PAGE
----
Last Wednesday, the long-anticipated Disney/Fox merger was officially complete. The $71.3 billion purchase is one of the largest corporate consolidations in the entertainment industry — giving Disney control over 35 percent share of the entire movie market — and is undoubtedly going to reshape the future of Hollywood. Almost immediately, Disney added to its corporate website home page several notable Fox properties, including The Simpsons, The Shape of Water and Deadpool. They’re placed next to works from Marvel, Pixar and Lucasfilm, showed off as the newly gained territories of Disney’s already massive media empire.
During the long months when Disney and Comcast were trying to outbid each other, I, like most MCU fans, was anxiously hoping that Disney will emerge as the winner. The reason was simple: The Marvel characters that were owned by Fox, including the X-Men and Fantastic Four, would all get to come home to the MCU, and there would no longer be questions like “which Quicksilver is the actual Quicksilver.” So suffice to say that when the final deal was announced, I was quick to celebrate and didn’t even think twice about what the acquisition really meant on a bigger scale.
That bubble burst real quick on Friday, when Disney announced the decision to shutter Fox 2000 after the merger, a department that produced mid-budget films aimed at audience groups that are often underserved, and had over the years turned many brilliant literary pieces into cinema. In retrospect, the move shouldn’t have been too much of a surprise, given that while Fox 2000 has produced some acclaimed hits over the years, including Devil Wears Prada, The Fault in Our Stars, Life of Pi and most recently, Hidden Figures, it lacked a well-defined brand. Additionally, most of its projects did not achieve the commercial success of the same caliber as films from the main branch, nor have they snatched Oscars the way Fox Searchlight’s productions have. Corporate restructuring and reorganization are inevitable with a merger of this scope, and from a business perspective, it’s not difficult to see why Fox 2000 was sacrificed.
What is disconcerting, however, is the implication behind this decision and the message Disney is sending, intentionally or unintentionally. Having seen how ferociously Disney pushed for Black Panther in the Oscar race this year, it’s clear that the Mouse wants its films to gain recognition during award season almost as much as it wants them to smash box office records. But often times they’re only capable of one or the other, and even when blockbusters do get nominated for awards, their wins are still mostly limited to technical categories. So it’s likely that Fox Searchlight, being the Oscar powerhouse it is, would come out of this ordeal largely unscathed. By giving up mid-budget productions that are often objectively good movies but neither make quite enough money nor bag awards, Disney is essentially affirming and perhaps furthering the divide between blockbusters and small indie productions. Franchises like the MCU and Star Wars are responsible for raking in the cash, while indie films are more likely to become the Academy’s favorites. They have been assigned roles, forced into boxes that shouldn’t have existed in the first place.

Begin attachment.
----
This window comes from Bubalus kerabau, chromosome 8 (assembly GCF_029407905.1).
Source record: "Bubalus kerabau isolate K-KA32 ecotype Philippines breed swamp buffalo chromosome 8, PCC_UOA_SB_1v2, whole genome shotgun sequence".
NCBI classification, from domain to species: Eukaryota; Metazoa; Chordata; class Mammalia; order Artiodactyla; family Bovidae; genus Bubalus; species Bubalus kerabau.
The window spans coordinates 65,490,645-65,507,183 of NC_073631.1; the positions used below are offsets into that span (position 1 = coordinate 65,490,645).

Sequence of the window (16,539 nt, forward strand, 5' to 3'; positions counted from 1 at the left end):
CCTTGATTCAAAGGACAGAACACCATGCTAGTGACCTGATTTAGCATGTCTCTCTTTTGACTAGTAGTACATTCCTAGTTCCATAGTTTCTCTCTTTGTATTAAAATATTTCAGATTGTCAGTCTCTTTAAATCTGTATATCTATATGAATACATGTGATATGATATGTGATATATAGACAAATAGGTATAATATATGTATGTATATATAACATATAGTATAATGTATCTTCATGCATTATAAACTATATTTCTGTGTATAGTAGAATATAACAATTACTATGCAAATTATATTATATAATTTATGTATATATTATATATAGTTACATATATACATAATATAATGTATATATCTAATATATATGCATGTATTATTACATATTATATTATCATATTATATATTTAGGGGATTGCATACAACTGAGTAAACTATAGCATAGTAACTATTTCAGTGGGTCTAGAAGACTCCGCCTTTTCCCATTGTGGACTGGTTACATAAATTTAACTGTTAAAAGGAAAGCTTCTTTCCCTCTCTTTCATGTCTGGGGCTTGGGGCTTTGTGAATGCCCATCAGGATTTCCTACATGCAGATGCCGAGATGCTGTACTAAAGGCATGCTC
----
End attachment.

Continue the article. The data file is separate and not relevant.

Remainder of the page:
But the merger is also likely part of Disney’s larger strategy to compete with Netflix and other burgeoning streaming services. The traditional cinema experience is, unfortunately, getting old for many people. Small productions, without the lure of fancy special effects or the loyal fanbase of some franchises, have a hard time drawing enough of an audience to the theaters. The film may be great, and people would love to see it, but many of them would rather wait until it comes out on Netflix than pay what’s basically a month of Netflix subscription for just one movie. With Fox now under its wing, Disney has gained invaluable additions to the collection of blockbuster films, mini-series and animated movies that they will be putting on Disney+ when the platform launches. The Mouse is by no means losing its grip on the movie market, and will surely continue its streak of making box office records. But the way the public consumes cinema has changed enough in recent years for it to feel the need to evolve, too. Can it challenge Netflix’s chokehold on streaming services? It seems more and more likely.
What does this all lead to? As much as I love many of Disney’s subsidiaries, I’m apprehensive about how drastically this acquisition could alter the film industry, steering it in a direction where the artistic value and diversity of films are grossly overlooked, where the cinema becomes purely an event — a spectacle — rather than an art form. Monopolies are rarely good for the long-term health and balance of an industry, and Disney’s ambition, as it stands now, is verging on dangerous. At the same time, I’m aware and somewhat ashamed to admit that as a consumer and audience member, my movie-going habits are very much part of the problem. The tide of change is irreversible.
I recall seeing a meme on Reddit, back when the deal was first announced, that photoshopped the Mouse’s face onto Thanos and replaced the infinity stones in his gauntlet with logos of the subsidiaries, which is ironically accurate and kind of chilling. I could only hope that instead of wiping out half of the film industry, Disney can use its new-gained power to usher in an exciting era of motion pictures.
Andrea Yang is a junior in the College of Arts and Sciences. She can be reached at firstname.lastname@example.org. Five Minutes ‘Til Places runs alternate Mondays this semester.